Midas Fall’s third album finds them further honing their craft, which for the uninitiated, is a finely crafted fusion of post-rock, electronica and shoegaze. This time around they’re exploring the biting point between quiet and considered introspection and tightly controlled bombast.
The band differs from many of the usual purveyors of undulating quiet-loud-quiet vistas by having the vocals of Elizabeth Heaton as the focal point. There are many moments across the album that feature sweeping guitars, elegant flourishes and driving drums, but their main purpose is to provide the Turneresque wash on the canvas for Heaton’s emotional outpourings to stand out on like a fierce blob of red paint. Her place in these songs alternates frequently. When she’s really belting it out she’s hard to ignore, her voice possesses a theatrical quality that demands attention.
Nowhere is this more evident that on the opening track Push a song that initially appears to be an exercise grandiosity. Its hammered piano chord comes on like a crescendo from a Meatloaf saga which is something of a surprise, because Midas Fall rarely venture into the realm of overblown epics. As expansive as many of these songs are, they tend to smoulder, giving the impression that they’re about to explode into life, before quickly pulling back and becoming introverted. Push never really reaches a climax, though it tries hard as the band builds momentum. As they reach its tumultuous conclusion, they’re willing her on, but Heaton holds back and doesn’t let go. It’s tempting to suggest that as a result it’s rather unsatisfying, but it is a masterclass in dynamics and operates as something of a tease for what’s to come.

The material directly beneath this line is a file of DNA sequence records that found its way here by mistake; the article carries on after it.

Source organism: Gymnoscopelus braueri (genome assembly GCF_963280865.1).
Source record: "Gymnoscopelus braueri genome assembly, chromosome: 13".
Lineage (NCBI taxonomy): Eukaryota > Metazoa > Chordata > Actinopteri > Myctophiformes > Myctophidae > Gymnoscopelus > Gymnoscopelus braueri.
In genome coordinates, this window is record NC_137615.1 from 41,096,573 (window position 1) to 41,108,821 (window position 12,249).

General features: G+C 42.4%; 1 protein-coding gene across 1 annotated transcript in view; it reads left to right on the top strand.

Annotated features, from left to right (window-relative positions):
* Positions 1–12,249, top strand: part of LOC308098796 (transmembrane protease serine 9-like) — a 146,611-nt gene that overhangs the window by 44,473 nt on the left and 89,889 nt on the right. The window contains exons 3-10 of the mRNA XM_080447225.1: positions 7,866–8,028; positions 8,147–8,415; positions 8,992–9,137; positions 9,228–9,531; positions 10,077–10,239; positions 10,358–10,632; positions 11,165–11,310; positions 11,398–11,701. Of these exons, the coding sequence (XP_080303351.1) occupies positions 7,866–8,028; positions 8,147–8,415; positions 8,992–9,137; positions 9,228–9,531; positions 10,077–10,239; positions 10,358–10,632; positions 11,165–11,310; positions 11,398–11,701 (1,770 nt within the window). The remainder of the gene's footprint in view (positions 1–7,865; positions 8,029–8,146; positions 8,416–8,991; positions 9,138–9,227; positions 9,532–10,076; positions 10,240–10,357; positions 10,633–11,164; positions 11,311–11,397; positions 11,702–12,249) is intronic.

Afterthought is considerably more forceful and benefits as a result. The guitars aren’t as steeped in reverb, and the bass patterns create a pulsing impetus that drives Heaton to the edge of her emotional range. There’s still something a little theatrical about it all, which calls to mind the emo pageantry of Evanescence (let’s not have the “are Evanescence emo?” conversation; for the purposes of this part of the review, they are), but that’s no bad thing and at least there’s a satisfying pay off.
Things really get moving with Circus Performer, a song that feels as if it was discovered bit by bit by the band. There’s no template at work here, instead it meanders through various sections, ebbing and flowing. At times it’s emotionally charged and haunting, at others, delicate and utterly beautiful. Rowan Burns’ guitar work is inspired, as he manoeuvres between stabbing distorted interjections, spidery new-wave riffs that drive the verses, and elegant echoing reverb and delay drenched clouds of sound.
The Morning Asked And I Said No is perhaps the greatest encapsulation of what Midas Fall do so well. It starts off with a guitar melody that sounds like a hazy memory of Chris Isaak’s Wicked Game, and slowly creeps into life as Heaton initially sets her vocals to introspective. The band snakes its way through understated passages of exposition and it is here that Heaton shines. Her voice is more suited to elegance, The Morning Asked has that in abundance, and it’s here that the band and Heaton come together most successfully. A Song Built From Scraps Of Paper comes close to matching the sheer grandeur of The Morning Asked, but it’s the band that commands the attention, most notably the delicate piano and shimmering guitars. Closing track Holes. meanwhile, gives drummer Steven Pellatt a chance to shine.
This is a solid (though not quite gold) outing from Midas Fall. When they’re in the midst of hazy exposition they really play to their strengths and are at times quite breathtaking, but the problem with attempting to marry bombast to introspection is that an element of abandonment is required. Sometimes it feels as if they’re holding back a little too much.